Stocks behaved like sinners in church last week. Anxious. Sweaty. And panic prone. Continuing their downward skid as investors responded negatively to disappointing economic data from China and the Eurozone, a slight increase in interest rates and rising global trade tensions. All being viewed against a backdrop of concerns over the White House. Which may or may not be in discord amid multiple political and legal fronts.
The S&P 500 fell -1.22 percent last week. An unfortunate follow-up to the prior week’s -4.6 percent debacle. With only two weeks left in 2018, the index lounges nervously in negative territory for the year, down -2.8 percent.
“There must certainly be a vast fund of stupidity in human nature, else men would not be caught as they are, a thousand times over, by the same snare; and while they yet remember their past misfortunes, go on to court and encourage the causes to which they were owing, and which will again produce them.”
-Cato’s Letters, January 1721
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Since the dawn of civilization, mankind has on occasion caught a fever so rife with speculative euphoria so as to have become the period’s defining event. Nor has mankind ever become inoculated against such conditions.
Yet mankind remains a slow learner, at best.
In the Dutch Republic of the 1630s, such conditions were omnipotent. Simply screaming for an outburst of speculative mania. Amid a period of rising commercial optimism. The fading specter of war following the defeat of the Spanish Armada. And a booming Dutch textile trade. Seemingly a rising tide that would lift all boats. Continue reading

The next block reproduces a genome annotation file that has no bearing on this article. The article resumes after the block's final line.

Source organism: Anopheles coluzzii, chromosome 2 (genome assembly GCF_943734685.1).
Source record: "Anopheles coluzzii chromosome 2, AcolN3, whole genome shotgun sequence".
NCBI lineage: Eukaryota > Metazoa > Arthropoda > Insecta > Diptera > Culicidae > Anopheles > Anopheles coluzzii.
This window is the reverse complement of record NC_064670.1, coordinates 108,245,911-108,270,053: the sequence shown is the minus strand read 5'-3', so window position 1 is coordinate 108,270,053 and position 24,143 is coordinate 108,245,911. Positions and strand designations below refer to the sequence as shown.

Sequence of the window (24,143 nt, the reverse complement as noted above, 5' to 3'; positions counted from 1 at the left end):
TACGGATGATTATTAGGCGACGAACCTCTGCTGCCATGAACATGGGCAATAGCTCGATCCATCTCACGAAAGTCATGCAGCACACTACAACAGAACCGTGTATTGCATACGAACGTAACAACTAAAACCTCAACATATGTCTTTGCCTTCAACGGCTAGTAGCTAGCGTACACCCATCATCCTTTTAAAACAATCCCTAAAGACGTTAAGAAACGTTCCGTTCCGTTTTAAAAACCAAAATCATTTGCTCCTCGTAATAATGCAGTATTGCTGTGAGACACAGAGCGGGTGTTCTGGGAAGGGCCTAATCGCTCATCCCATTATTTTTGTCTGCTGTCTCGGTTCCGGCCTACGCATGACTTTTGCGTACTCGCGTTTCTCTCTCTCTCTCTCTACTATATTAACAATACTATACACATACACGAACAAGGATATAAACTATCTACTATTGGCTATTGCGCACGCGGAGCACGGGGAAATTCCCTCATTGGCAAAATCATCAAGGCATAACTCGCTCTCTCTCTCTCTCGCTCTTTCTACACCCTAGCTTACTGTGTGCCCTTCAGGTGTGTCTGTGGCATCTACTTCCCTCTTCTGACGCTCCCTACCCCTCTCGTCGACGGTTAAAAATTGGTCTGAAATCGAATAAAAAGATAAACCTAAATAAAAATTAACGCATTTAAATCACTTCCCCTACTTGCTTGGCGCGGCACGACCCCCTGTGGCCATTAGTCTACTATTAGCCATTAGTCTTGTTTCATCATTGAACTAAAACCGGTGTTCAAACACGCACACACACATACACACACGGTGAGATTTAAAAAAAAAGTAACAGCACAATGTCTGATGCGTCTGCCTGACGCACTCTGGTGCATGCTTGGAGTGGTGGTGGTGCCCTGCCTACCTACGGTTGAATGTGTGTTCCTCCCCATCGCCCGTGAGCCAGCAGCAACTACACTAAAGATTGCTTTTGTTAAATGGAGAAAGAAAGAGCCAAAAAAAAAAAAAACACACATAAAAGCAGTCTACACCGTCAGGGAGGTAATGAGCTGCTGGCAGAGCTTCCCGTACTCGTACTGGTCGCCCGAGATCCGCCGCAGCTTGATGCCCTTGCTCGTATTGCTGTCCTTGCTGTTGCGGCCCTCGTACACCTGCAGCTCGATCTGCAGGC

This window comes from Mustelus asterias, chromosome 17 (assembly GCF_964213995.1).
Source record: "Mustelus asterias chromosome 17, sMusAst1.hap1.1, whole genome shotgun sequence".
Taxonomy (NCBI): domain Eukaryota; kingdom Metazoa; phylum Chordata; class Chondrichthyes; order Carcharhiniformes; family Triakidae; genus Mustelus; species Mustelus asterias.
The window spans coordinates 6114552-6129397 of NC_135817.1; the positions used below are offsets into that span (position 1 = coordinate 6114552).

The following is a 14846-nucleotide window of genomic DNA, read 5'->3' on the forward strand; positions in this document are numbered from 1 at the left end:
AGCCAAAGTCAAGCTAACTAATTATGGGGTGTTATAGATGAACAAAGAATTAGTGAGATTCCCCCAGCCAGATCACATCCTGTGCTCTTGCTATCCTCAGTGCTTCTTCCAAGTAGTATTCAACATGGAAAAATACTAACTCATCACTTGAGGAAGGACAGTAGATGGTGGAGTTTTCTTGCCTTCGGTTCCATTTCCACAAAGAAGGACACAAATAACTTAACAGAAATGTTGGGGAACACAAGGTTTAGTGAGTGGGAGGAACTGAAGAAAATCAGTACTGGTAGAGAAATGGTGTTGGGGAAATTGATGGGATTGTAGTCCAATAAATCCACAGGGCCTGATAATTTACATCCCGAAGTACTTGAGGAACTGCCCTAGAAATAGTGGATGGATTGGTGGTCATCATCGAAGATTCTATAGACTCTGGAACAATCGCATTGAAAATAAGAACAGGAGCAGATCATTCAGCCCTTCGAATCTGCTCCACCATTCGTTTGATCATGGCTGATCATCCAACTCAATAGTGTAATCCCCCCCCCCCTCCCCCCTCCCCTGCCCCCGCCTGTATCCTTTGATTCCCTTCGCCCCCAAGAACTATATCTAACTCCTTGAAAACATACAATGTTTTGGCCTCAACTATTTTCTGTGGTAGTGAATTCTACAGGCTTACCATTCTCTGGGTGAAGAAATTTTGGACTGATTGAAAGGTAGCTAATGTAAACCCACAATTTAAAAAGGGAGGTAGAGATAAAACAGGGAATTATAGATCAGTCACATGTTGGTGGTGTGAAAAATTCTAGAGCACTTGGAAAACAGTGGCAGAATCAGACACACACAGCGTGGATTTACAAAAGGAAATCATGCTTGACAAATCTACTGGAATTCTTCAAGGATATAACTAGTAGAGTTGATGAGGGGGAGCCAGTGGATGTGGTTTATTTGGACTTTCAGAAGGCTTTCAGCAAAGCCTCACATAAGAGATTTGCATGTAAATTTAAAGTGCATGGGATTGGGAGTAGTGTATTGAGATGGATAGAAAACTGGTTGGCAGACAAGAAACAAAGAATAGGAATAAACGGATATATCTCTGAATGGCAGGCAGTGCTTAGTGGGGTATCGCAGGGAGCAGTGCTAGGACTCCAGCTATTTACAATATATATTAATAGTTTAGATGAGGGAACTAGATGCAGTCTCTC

U.S. stocks rallied Wednesday. The most they’ve leapt in eight months. The dollar fell. Emerging-market assets surged. Responding like Pavlov’s dog to the dovish tone from Fed chairman Powell. One that fueled speculation that the central bank is closer than thought to pausing rate hikes.
Stocks that had fallen the most during the six-week slump led the gains. Aggressively responding to Powell’s comments that rates are “just below” a neutral-policy range. Potentially removing one of the markets biggest drags.
Powell added that the economic outlook remains “solid.” Which underscored expectations for a December rate hike. But he added that the effects of higher rates take time to show up in data. Which led investors to surmise that the Fed is likely to reduce the number of hikes, if not outright pause them, next year.
Remember: the last midterm election after which the market was lower 12 months later occurred on November 5, 1946.
Ultimately, Tuesday’s election followed the most probably route (for a change). With the GOP losing the House, making gains in the Senate, and maintaining a slim edge in Gubernatorial offices as Democrats managed a small net gain.
The most interesting aspect of the night? The Democratic conquest of the House. And it’s worth a closer look. As we believe the GOP House defeat had three primary causes.
First, the unique aspects of the 2018 electoral landscape that saw Republicans had to defend 41 open House seats. Of which eight were in districts carried by Secretary Clinton in 2016. Seven went to Democrats. Another 10 were suburban districts where Trump won only by single digits in 2016. Eight of those went Democratic. In at least three districts, GOP incumbents who had declined to identify with Trump — and Mike Coffman of Colorado, Barbara Comstock of Virginia, and Carlos Curbelo of Florida — were sent to defeat.